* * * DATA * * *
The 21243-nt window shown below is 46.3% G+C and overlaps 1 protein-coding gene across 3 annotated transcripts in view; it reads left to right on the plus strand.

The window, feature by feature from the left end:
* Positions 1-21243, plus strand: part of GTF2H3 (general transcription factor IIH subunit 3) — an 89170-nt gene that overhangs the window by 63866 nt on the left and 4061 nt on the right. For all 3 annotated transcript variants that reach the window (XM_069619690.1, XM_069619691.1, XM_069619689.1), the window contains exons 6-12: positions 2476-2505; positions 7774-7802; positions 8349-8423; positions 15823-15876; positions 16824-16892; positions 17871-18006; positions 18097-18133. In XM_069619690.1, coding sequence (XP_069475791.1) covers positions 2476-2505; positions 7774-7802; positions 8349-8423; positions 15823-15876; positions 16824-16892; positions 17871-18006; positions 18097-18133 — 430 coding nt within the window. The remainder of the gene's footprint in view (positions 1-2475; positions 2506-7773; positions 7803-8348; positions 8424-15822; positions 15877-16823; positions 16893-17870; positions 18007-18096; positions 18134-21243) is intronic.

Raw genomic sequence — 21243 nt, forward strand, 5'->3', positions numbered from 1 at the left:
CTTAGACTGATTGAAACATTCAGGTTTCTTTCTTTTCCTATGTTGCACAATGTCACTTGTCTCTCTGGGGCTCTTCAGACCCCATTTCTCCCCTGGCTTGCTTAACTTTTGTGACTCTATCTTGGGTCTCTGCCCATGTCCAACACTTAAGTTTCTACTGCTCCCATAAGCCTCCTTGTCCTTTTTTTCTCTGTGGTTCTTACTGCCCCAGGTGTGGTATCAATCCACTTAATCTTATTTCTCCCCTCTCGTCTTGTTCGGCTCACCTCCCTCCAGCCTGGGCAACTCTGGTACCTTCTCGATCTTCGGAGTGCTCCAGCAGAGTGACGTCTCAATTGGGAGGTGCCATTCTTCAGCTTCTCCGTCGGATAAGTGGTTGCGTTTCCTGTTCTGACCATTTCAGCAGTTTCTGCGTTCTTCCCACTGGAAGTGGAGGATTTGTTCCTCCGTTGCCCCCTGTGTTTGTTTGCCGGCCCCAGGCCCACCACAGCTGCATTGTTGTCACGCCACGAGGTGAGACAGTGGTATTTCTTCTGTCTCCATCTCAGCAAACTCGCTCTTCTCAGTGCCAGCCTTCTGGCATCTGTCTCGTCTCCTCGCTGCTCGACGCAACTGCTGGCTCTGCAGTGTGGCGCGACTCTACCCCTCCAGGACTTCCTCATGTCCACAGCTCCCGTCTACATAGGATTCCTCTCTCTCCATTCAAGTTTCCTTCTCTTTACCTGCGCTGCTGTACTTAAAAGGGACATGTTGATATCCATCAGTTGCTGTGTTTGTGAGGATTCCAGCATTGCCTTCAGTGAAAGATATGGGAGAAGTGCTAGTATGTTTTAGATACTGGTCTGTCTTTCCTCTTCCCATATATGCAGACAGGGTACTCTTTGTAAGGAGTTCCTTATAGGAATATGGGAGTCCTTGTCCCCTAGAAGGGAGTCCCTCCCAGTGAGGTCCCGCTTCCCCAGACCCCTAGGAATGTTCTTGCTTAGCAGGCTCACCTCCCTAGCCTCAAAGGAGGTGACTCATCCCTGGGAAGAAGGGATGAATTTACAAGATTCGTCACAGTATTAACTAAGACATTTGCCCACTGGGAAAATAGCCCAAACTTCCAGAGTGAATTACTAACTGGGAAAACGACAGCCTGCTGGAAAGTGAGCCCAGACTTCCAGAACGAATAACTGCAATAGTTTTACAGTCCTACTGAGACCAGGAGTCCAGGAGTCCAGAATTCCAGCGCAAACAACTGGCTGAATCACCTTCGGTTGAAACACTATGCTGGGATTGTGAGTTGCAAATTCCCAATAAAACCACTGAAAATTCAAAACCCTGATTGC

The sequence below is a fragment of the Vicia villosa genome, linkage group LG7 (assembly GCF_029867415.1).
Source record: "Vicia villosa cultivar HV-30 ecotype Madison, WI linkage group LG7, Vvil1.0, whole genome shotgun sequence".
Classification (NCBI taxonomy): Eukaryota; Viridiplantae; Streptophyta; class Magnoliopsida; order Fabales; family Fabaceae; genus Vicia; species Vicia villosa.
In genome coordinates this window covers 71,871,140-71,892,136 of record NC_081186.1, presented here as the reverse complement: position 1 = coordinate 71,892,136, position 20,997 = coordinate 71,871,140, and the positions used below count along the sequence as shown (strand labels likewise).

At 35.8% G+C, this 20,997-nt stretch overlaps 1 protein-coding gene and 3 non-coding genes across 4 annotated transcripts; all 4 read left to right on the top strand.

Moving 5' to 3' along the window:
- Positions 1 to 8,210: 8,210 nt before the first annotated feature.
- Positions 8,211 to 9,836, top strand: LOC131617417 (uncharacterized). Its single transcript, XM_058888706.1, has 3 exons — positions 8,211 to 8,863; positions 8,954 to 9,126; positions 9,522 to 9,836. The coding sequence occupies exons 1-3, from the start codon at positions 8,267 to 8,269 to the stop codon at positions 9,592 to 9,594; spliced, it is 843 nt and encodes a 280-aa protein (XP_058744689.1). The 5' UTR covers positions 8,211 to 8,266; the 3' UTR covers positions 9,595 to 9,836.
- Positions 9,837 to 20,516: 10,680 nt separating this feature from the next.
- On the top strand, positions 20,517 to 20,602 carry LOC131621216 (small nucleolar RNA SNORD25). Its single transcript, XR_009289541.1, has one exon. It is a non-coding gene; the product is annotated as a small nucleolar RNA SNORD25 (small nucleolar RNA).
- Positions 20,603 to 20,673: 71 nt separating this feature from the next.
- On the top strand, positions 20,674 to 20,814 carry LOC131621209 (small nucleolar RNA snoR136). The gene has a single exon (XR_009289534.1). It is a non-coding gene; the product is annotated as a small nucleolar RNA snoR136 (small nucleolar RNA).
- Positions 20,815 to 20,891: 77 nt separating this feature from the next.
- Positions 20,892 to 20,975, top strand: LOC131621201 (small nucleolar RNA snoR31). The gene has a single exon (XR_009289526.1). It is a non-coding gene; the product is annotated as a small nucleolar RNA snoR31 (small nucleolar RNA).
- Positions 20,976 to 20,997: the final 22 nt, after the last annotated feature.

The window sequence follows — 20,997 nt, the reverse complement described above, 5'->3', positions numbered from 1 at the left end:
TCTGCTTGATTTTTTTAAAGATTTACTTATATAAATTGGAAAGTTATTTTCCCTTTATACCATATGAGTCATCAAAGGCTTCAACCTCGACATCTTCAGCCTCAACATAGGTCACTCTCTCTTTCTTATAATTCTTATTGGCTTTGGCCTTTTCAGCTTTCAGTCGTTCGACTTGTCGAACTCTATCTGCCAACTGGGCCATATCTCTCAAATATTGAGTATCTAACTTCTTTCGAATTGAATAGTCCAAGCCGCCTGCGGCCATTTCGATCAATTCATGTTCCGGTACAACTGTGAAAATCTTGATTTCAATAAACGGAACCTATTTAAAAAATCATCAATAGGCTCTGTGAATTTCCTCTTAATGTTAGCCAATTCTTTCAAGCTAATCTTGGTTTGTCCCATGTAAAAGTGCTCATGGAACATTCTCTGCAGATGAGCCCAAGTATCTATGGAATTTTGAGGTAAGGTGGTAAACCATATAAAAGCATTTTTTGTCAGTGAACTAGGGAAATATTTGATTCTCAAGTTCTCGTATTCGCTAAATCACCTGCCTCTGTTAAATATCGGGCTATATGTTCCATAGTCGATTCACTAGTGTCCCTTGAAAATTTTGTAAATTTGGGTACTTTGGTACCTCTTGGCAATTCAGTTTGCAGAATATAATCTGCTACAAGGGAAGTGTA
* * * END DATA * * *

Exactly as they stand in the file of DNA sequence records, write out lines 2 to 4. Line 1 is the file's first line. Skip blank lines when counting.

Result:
The window, feature by feature from the left end:
* Positions 1-21243, plus strand: part of GTF2H3 (general transcription factor IIH subunit 3) — an 89170-nt gene that overhangs the window by 63866 nt on the left and 4061 nt on the right. For all 3 annotated transcript variants that reach the window (XM_069619690.1, XM_069619691.1, XM_069619689.1), the window contains exons 6-12: positions 2476-2505; positions 7774-7802; positions 8349-8423; positions 15823-15876; positions 16824-16892; positions 17871-18006; positions 18097-18133. In XM_069619690.1, coding sequence (XP_069475791.1) covers positions 2476-2505; positions 7774-7802; positions 8349-8423; positions 15823-15876; positions 16824-16892; positions 17871-18006; positions 18097-18133 — 430 coding nt within the window. The remainder of the gene's footprint in view (positions 1-2475; positions 2506-7773; positions 7803-8348; positions 8424-15822; positions 15877-16823; positions 16893-17870; positions 18007-18096; positions 18134-21243) is intronic.

Raw genomic sequence — 21243 nt, forward strand, 5'->3', positions numbered from 1 at the left: